BIOBUS project Cuts Montreal CO2 Emissions

Press release

BIOBUS project Cuts Montreal CO2 Emissions
by Roughly 1,300 Tons

Montreal, 27 may 2003 With Thomas J. Mulcair, Quebec Minister of the Environment, and the Regional Director General, Environment Canada – Quebec region, Mimi Breton in attendance, the BIOBUS project’s primary partners presented this morning the findings and conclusions of the biodiesel demonstration and assessment project with the Société de transport de Montréal (STM). The one-year project was completed at the end of March 2003.

The BIOBUS project demonstrated, under actual operating conditions, that using biodiesel is viable in a region like Montreal where winter temperatures can plummet to -30°C and that it is feasible to continuously supply an urban transit company the size of the STM. The project also assessed the economic and environmental impact of using this fuel, which is made from recovered and recycled sub-food-grade vegetable oil or animal fat.

There is a convincing impact on annual carbon dioxide (CO2) emissions when urban transit authorities use biodiesel. By using B5 and B20 (5% or 20% blends of biodiesel in 95% or 80% petrodiesel), the 155 Frontenac terminal buses took part in the BIOBUS project helped reduced CO2 emissions by roughly 1,300 tons. Had all Frontenac terminal buses run on B20 throughout the year, CO2 emissions would have been lowered by 2,100 tons. The annual CO2 reduction with B20 would have been 22,000 tons for the entire STM fleet, 42,000 tons for all Quebec urban transit authorities and 171,500 tons for transit authorities across Canada. Since it helps reduce greenhouse gas (GHG) emissions, biodiesel is a prime alternative fuel for public transit.

The scale of the BIOBUS project made it the most important initiative of its kind in North America. It has opened the way to a more environmentally conscious view of public transit and now serves as a showcase for transit authorities and users alike.

Partners committed to sustainable transportation
Canadian government funding for the project came from Canada Economic Development (CED) and from the Technology Early Action Measures (TEAM) component of the Climate Change Action Fund (CCAF). "This initiative is part of the Canadian government's strategy to promote concrete projects that could bring about a significant reduction in greenhouse gas emissions," declared Mimi Breton, who spoke at the event in the name of Herb Dhaliwal, Minister of Natural Resources Canada, David Anderson, Minister of Environment Canada, and Claude Drouin, Secretary of State in charge of Canada Economic Development. "The project helped assess the environmental, economic and social benefits of introducing biodiesel in Canada and promoted the emerging market of renewable fuels like biodiesel."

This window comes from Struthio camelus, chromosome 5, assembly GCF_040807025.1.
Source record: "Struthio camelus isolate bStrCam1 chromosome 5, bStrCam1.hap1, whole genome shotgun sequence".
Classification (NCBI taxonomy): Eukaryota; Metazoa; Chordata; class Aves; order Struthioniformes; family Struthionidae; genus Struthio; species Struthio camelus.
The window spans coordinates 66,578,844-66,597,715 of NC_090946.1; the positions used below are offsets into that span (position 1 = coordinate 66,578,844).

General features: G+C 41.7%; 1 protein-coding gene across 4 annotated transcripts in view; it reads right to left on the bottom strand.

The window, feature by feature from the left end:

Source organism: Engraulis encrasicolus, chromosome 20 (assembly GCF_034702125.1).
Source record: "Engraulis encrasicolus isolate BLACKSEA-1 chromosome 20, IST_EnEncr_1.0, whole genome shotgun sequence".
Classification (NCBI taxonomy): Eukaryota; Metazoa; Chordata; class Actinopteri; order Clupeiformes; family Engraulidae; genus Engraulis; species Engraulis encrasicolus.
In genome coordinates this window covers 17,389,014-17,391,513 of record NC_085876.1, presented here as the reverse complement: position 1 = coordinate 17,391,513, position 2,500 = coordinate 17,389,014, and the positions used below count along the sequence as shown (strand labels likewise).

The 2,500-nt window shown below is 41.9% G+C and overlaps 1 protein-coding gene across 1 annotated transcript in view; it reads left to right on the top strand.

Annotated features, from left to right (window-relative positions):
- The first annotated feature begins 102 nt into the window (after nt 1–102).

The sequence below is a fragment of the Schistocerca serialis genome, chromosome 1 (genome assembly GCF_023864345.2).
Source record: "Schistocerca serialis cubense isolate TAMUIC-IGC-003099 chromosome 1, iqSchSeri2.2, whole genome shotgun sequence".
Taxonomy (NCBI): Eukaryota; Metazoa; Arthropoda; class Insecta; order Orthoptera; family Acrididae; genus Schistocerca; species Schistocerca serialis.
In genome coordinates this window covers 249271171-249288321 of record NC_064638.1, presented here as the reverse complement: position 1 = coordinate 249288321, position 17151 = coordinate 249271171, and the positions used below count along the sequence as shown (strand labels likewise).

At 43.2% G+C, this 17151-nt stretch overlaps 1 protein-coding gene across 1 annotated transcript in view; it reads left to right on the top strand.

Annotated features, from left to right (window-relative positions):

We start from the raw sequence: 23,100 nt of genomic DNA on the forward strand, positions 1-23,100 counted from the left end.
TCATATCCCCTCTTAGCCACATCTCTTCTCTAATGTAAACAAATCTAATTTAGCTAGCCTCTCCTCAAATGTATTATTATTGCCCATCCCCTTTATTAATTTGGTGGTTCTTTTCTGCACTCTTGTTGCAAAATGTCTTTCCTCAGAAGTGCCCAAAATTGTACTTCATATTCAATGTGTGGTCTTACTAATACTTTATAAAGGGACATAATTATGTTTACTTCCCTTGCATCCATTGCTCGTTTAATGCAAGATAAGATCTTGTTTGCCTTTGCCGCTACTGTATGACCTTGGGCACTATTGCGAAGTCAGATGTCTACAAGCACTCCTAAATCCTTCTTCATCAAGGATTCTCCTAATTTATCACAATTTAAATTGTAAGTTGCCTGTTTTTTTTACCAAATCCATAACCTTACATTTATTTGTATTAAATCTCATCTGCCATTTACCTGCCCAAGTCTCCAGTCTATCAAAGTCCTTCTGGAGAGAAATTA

The BIOBUS project was of interest to six Quebec government bodies, which provided financial support. The organizations involved were the departments responsible for the environment, transportation, municipal affairs, sports and recreation, regional economic development, and natural resources, wildlife and parks, as well as the Agence de l'efficacité �nerg�tique.

Minister Thomas J. Mulcair stressed that the project demonstrated biodiesel’s potential to reduce emissions of greenhouse gases and other air pollutants, showed how agro-industry waste could be put to use, and contributed to the move from fossil fuels to clean sources of energy. "The project thus goes hand in hand with implementing Quebec's climate change action plan, is part of the move toward sustainable transportation, and also helps achieve objectives under the Québec Residual Materials Management Policy, 1998-2008," he concluded.

Montreal partners happy with project results
The project was an initiative of the Canadian Renewable Fuels Association (CRFA) and the Fédération des producteurs de cultures commerciales du Québec (FPCCQ). "One of the goals in using biodiesel," stated FPCCQ President Denis Couture, "is to provide new, less polluting and less environmentally harmful fuels made from vegetable oil and agro-industry by-products, opening new markets for oilseed and livestock producers."

Rothsay/Laurenco, a Maple Leaf Foods Group subsidiary located in Ville Sainte-Catherine and specializing in the recycling of agro-industry wastes, produced pure biodiesel to supply the STM for the duration of the project. As pointed out by Claude Bourgault, Regional Director for Quebec, "The results of the BIOBUS project make the company consider producing biodiesel on an industrial basis at its Ville Sainte-Catherine site."

For its part, the STM provided the 155 Frontenac terminal buses used to test biodiesel under actual operating conditions. In the words of Claude Dauphin, who chairs the STM board of directors, "Besides performing well in our harsh climate, biodiesel produced considerably lower GHG emissions, thus helping meet commitments made when ratifying the Kyoto Protocol. We are aware that such results will encourage governments to provide the support needed so that fuelling buses with biodiesel becomes a reality."

Bear in mind that the demonstration project required 550,000 litres of pure biodiesel (24% based on vegetable oil, 28% on animal fat and 48% on used cooking oil) in 5% (B5) and 20% (B20) blends with petrodiesel. Buses were supplied starting in March 2002 and ending in March 2003.